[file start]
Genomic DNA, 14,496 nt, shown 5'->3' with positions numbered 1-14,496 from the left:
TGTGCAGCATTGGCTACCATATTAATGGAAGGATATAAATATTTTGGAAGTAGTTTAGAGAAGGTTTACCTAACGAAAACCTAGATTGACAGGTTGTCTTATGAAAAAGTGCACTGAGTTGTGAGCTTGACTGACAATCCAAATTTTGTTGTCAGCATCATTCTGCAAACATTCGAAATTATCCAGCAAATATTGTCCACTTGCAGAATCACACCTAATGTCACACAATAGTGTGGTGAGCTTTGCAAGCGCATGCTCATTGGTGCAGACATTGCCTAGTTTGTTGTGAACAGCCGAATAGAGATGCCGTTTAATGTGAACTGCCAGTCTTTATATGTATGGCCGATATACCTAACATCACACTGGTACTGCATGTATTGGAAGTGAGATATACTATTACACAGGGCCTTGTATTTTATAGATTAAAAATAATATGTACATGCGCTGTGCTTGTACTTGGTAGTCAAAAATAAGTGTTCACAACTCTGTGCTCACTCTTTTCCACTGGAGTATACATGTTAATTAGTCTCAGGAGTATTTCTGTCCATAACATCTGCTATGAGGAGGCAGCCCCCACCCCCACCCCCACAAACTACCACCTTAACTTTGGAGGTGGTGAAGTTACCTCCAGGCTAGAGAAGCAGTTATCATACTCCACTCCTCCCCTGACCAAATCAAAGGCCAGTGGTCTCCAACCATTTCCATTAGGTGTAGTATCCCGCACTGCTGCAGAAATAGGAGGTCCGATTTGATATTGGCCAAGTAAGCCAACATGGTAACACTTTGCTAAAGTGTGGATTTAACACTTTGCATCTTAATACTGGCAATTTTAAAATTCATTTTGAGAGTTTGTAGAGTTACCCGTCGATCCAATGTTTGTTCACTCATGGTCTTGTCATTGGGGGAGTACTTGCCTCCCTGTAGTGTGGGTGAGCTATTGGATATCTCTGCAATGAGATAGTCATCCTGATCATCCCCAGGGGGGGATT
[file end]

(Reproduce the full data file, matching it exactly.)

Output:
Genomic DNA, 14,496 nt, shown 5'->3' with positions numbered 1-14,496 from the left:
TGTGCAGCATTGGCTACCATATTAATGGAAGGATATAAATATTTTGGAAGTAGTTTAGAGAAGGTTTACCTAACGAAAACCTAGATTGACAGGTTGTCTTATGAAAAAGTGCACTGAGTTGTGAGCTTGACTGACAATCCAAATTTTGTTGTCAGCATCATTCTGCAAACATTCGAAATTATCCAGCAAATATTGTCCACTTGCAGAATCACACCTAATGTCACACAATAGTGTGGTGAGCTTTGCAAGCGCATGCTCATTGGTGCAGACATTGCCTAGTTTGTTGTGAACAGCCGAATAGAGATGCCGTTTAATGTGAACTGCCAGTCTTTATATGTATGGCCGATATACCTAACATCACACTGGTACTGCATGTATTGGAAGTGAGATATACTATTACACAGGGCCTTGTATTTTATAGATTAAAAATAATATGTACATGCGCTGTGCTTGTACTTGGTAGTCAAAAATAAGTGTTCACAACTCTGTGCTCACTCTTTTCCACTGGAGTATACATGTTAATTAGTCTCAGGAGTATTTCTGTCCATAACATCTGCTATGAGGAGGCAGCCCCCACCCCCACCCCCACAAACTACCACCTTAACTTTGGAGGTGGTGAAGTTACCTCCAGGCTAGAGAAGCAGTTATCATACTCCACTCCTCCCCTGACCAAATCAAAGGCCAGTGGTCTCCAACCATTTCCATTAGGTGTAGTATCCCGCACTGCTGCAGAAATAGGAGGTCCGATTTGATATTGGCCAAGTAAGCCAACATGGTAACACTTTGCTAAAGTGTGGATTTAACACTTTGCATCTTAATACTGGCAATTTTAAAATTCATTTTGAGAGTTTGTAGAGTTACCCGTCGATCCAATGTTTGTTCACTCATGGTCTTGTCATTGGGGGAGTACTTGCCTCCCTGTAGTGTGGGTGAGCTATTGGATATCTCTGCAATGAGATAGTCATCCTGATCATCCCCAGGGGGGGATT